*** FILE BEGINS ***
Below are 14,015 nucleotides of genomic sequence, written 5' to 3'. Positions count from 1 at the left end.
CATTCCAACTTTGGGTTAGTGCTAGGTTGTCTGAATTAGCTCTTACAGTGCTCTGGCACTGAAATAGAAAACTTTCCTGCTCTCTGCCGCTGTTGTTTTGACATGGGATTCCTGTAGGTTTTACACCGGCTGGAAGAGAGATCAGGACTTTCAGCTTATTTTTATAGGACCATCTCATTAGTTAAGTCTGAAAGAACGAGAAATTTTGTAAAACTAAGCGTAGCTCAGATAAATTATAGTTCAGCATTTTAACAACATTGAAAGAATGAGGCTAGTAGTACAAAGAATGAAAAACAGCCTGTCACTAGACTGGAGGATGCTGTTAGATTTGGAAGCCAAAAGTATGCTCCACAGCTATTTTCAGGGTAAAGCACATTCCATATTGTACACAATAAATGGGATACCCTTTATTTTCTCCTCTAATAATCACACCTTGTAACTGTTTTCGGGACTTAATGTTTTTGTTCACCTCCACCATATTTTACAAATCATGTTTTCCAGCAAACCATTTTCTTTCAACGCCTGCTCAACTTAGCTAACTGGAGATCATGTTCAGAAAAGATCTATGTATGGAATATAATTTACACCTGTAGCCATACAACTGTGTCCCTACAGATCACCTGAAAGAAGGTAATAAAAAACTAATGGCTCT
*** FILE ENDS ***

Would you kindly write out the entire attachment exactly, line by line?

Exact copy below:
Below are 14,015 nucleotides of genomic sequence, written 5' to 3'. Positions count from 1 at the left end.
CATTCCAACTTTGGGTTAGTGCTAGGTTGTCTGAATTAGCTCTTACAGTGCTCTGGCACTGAAATAGAAAACTTTCCTGCTCTCTGCCGCTGTTGTTTTGACATGGGATTCCTGTAGGTTTTACACCGGCTGGAAGAGAGATCAGGACTTTCAGCTTATTTTTATAGGACCATCTCATTAGTTAAGTCTGAAAGAACGAGAAATTTTGTAAAACTAAGCGTAGCTCAGATAAATTATAGTTCAGCATTTTAACAACATTGAAAGAATGAGGCTAGTAGTACAAAGAATGAAAAACAGCCTGTCACTAGACTGGAGGATGCTGTTAGATTTGGAAGCCAAAAGTATGCTCCACAGCTATTTTCAGGGTAAAGCACATTCCATATTGTACACAATAAATGGGATACCCTTTATTTTCTCCTCTAATAATCACACCTTGTAACTGTTTTCGGGACTTAATGTTTTTGTTCACCTCCACCATATTTTACAAATCATGTTTTCCAGCAAACCATTTTCTTTCAACGCCTGCTCAACTTAGCTAACTGGAGATCATGTTCAGAAAAGATCTATGTATGGAATATAATTTACACCTGTAGCCATACAACTGTGTCCCTACAGATCACCTGAAAGAAGGTAATAAAAAACTAATGGCTCT